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American Expeditionary Forces

war aef german june

American Expeditionary Forces (AEF), name given to the U.S. forces serving in Europe during World War I. Its commander was General John Pershing. The first U.S. troops arrived in June 1917 and saw major action in May 1918, when they relieved the French at Château-Thierry and stopped a German advance. In June, some 6,000 U.S. marines were killed at Belleau Wood. U.S. forces were important in stemming the German counteroffensive in the second Battle of the Marne (July–Aug. 1918). By the end of the war the AEF held one-fourth of the line and had taken part in 13 battles, most of them major encounters. U.S. troops were at the front for a total of 200 days, with 1,993,000 men fighting at the end of the war. Over 100,000 members of the AEF were killed in action, a similar number died of disease (especially influenza), and more than 200,000 were wounded.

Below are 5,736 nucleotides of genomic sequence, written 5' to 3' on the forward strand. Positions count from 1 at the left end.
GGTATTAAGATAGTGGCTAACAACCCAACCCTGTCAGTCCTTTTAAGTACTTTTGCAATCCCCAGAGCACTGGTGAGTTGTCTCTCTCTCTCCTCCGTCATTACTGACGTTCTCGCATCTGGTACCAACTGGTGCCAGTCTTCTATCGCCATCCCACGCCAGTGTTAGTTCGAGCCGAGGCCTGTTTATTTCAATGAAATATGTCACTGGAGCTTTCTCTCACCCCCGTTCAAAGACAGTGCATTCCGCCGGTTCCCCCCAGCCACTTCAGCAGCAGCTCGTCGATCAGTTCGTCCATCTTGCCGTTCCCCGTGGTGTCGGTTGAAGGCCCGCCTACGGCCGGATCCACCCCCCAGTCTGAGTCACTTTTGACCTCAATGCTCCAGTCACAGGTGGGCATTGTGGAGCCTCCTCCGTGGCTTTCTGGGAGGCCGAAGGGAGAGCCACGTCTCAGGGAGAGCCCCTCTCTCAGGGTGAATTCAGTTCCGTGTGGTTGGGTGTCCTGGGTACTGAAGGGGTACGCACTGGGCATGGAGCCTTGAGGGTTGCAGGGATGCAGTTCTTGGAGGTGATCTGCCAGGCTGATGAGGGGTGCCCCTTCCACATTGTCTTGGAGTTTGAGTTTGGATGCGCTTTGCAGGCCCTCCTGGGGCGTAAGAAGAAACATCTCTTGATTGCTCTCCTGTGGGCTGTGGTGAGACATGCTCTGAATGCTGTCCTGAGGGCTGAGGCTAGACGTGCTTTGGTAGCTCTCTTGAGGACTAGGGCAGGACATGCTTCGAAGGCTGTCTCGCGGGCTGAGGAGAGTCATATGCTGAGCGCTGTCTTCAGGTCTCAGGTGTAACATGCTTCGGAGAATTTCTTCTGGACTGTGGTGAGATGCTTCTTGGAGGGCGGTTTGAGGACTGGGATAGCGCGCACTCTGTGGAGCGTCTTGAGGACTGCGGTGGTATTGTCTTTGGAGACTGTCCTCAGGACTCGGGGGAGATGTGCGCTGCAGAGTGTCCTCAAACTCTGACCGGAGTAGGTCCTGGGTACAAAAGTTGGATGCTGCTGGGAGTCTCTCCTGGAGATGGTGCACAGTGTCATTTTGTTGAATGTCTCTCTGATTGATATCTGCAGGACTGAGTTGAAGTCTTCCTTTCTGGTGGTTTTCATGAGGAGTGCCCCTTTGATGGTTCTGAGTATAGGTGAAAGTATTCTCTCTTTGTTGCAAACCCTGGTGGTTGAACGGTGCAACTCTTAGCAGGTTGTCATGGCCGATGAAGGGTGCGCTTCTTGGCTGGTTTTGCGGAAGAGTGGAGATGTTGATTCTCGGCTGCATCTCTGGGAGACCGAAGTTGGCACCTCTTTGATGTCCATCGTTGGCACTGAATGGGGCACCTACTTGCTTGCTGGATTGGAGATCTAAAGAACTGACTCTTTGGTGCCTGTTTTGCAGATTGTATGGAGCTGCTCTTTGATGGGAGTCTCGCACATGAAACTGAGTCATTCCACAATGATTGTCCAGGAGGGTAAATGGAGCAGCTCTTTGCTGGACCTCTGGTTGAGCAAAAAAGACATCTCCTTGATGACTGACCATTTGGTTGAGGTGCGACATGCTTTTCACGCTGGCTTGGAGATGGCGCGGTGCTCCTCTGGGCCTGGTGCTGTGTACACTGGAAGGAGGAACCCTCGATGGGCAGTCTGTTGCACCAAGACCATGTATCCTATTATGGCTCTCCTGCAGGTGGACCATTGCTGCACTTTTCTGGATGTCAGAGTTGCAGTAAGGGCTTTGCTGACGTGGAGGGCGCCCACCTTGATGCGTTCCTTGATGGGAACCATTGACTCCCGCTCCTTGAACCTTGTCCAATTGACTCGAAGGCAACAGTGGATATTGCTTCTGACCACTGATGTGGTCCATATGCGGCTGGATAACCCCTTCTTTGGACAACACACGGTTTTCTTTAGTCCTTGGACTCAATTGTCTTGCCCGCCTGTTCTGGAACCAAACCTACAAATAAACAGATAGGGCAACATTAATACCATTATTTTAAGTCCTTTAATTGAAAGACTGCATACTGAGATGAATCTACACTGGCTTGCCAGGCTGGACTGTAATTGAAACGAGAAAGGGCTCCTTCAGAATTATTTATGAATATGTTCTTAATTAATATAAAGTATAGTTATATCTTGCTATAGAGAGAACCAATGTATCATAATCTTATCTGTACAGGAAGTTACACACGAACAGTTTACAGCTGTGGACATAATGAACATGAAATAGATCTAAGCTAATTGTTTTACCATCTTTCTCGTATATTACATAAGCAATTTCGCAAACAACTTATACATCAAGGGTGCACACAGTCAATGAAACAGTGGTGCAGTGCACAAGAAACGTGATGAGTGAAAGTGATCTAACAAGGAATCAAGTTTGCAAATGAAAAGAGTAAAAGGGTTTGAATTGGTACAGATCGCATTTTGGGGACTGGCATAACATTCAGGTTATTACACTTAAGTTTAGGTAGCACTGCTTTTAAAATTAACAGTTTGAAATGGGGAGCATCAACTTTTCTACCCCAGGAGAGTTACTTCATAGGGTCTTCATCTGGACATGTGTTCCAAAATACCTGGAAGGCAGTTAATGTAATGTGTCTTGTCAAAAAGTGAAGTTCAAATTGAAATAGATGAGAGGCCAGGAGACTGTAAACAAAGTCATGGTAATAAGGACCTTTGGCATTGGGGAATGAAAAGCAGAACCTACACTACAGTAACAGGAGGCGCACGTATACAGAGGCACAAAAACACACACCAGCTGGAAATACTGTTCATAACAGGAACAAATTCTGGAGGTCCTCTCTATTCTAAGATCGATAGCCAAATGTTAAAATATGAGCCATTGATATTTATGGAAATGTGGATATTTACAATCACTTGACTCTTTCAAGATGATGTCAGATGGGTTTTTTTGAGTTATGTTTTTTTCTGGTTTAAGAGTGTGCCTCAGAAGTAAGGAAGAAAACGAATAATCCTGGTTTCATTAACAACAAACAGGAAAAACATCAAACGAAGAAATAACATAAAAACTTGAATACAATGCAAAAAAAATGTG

See also: Pershing, John Joseph; World War I.

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